Packet #5. Musicians in Art












Slide7Sample Projects:

ArtDiscovery - 20 ArtDiscovery - 21 ArtDiscovery - 22 ArtDiscovery - 23 ArtDiscovery - 24 ArtDiscovery - 25 ArtDiscovery - 26

The most REALISTIC painting in this packet is The Orchestra of the Opera by Edgar Degas. Ikon Hands is a RELIEF SCULPTURE, as well as an EXPRESSIONISTIC painting.

The other paintings are EXPRESSIONISTIC (they don’t look like something natural). Expressionistic artists care more about the emotion and feeling they express in their work (the MOOD) than the REALISM. The paintings by Bearden, Chagall, Johnson and Picasso are filled with LINE, COLOR, SHAPE and lots of PATTERN.

Be sure ALL 6 pictures are returned to the Packet Carrier after your Presentation is finished.

Green Violinist
Painted 1923-24
By Marc Chagall—Russian artist

About the Artist
Marc Chagall was born Moishe Shagal on July 7, 1887 in a small village in Russia. His Jewish parents were very poor. In those days Czars ruled Russia. The czars persecuted Jews and forced them to live in restricted villages called shtetls. Many of Chagall’s happiest and most magical paintings are based on memories of his village or shtetl.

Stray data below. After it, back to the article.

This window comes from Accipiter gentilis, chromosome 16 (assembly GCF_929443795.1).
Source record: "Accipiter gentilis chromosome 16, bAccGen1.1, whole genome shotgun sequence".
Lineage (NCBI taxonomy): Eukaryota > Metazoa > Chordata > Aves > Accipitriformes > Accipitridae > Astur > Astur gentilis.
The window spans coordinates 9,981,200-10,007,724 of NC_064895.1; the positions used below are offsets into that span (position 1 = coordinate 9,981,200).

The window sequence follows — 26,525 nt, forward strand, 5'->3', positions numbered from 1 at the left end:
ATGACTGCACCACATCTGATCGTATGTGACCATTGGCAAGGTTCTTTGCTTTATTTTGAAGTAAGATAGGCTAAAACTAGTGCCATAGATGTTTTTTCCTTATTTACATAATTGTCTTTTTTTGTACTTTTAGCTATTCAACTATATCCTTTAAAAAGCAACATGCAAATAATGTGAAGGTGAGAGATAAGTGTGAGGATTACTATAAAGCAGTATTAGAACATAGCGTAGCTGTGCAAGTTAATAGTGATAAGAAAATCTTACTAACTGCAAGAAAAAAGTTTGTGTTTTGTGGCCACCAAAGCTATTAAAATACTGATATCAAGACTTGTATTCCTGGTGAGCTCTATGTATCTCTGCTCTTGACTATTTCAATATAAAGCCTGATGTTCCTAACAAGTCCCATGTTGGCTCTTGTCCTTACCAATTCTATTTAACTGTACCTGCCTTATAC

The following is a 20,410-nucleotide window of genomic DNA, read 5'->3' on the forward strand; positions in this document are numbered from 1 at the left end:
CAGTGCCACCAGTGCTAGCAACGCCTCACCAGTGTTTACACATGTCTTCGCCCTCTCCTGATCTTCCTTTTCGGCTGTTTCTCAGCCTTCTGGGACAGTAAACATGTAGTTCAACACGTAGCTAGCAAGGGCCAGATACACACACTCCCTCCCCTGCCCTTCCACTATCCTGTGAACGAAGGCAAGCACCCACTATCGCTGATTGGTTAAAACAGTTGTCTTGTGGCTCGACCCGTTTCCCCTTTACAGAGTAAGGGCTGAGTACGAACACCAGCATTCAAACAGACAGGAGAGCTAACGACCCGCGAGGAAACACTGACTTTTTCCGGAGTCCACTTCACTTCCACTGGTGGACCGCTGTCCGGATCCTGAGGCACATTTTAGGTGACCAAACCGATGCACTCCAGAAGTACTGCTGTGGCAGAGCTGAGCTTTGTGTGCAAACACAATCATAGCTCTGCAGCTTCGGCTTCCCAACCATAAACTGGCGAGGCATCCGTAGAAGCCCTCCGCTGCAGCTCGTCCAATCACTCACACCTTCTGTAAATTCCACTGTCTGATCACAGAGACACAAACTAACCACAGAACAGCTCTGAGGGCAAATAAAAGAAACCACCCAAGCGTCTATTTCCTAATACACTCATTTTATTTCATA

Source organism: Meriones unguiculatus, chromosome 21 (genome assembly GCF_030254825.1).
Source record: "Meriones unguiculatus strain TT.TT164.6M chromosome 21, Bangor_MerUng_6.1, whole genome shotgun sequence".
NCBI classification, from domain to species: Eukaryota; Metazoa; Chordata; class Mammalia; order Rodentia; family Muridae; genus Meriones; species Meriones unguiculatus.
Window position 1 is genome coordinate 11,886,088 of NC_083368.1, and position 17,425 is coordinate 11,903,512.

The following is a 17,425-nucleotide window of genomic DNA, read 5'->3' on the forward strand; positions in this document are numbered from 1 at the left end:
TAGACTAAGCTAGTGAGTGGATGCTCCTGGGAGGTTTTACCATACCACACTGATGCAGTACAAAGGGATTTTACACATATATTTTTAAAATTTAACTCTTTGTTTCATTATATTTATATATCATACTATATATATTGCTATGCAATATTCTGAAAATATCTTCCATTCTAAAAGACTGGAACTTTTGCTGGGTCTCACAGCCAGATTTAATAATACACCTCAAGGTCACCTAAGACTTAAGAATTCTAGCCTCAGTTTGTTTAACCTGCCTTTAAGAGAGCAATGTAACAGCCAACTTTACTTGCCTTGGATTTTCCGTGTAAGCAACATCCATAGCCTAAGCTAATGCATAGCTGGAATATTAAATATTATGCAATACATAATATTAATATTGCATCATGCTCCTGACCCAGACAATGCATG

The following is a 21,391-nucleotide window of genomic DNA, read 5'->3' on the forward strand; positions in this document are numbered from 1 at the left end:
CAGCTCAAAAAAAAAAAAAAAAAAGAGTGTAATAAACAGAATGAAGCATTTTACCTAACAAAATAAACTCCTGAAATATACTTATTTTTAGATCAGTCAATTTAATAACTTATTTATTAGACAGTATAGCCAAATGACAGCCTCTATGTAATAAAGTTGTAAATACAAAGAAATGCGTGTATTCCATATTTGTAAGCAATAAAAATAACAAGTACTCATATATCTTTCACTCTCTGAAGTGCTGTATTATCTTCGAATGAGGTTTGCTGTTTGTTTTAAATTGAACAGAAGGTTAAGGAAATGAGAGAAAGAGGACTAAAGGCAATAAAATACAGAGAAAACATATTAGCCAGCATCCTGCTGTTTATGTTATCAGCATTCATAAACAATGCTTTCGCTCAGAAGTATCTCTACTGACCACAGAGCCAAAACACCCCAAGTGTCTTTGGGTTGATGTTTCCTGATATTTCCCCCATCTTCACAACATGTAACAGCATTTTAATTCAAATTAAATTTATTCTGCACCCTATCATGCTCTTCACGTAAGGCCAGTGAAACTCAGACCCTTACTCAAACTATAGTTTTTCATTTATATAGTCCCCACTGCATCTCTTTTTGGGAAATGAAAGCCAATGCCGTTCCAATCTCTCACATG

Chagall spent World War I in Russia. In 1915, he married Bella. In 1922, he left Russia for good. First, he and Bella went to Berlin, Germany and then to Paris, in 1923. In 1941, Chagall settled in the United States. In 1944, his beloved wife, Bella died. He stayed in the U.S., until 1947, when he returned to Paris.

Marc Chagall died in 1985, at the age of 97

About the Art
Based on memories of his childhood in the shtetl, Chagall created murals, stage sets and costumes for the State Jewish Chamber Theater, in Moscow, Russia. When he moved to Paris, France in 1923, Chagall made this version of the Green Violinist. It was originally painted for the theater, to symbolize the art of music.

Chagall’s fiddler plays high above the village rooftops. Chagall created the musician’s coat in hard-edged purple and lavender shades.
Can you see how the artist sectioned the coat with purple and lavender triangles and zigzags? Chagall created a theatrical effect by using bright green paint for the violinist’s face and one of his hands.

Chagall painted lively designs, based on GEOMETRIC SHAPES, all through this composition (an artistic product—a painting). What GEOMETRIC SHAPES are REPEATED in the picture? Squares, such as the little windowpanes in the houses, are repeated in the pattern on the fiddler’s trousers. Triangles form the peaked roofs and the zigzag folds of the fiddler’s purple coat.
Can you find the person floating happily among the circular clouds?

Almost fifty years after this picture was painted, Chagall’s painting once again came to life in the theater. The sets and costumes for the 1964 Broadway musical, Fiddler on the Roof, were based on this painting.

What do you notice about the fiddler’s shoes? Like the hands, they are not both the same color.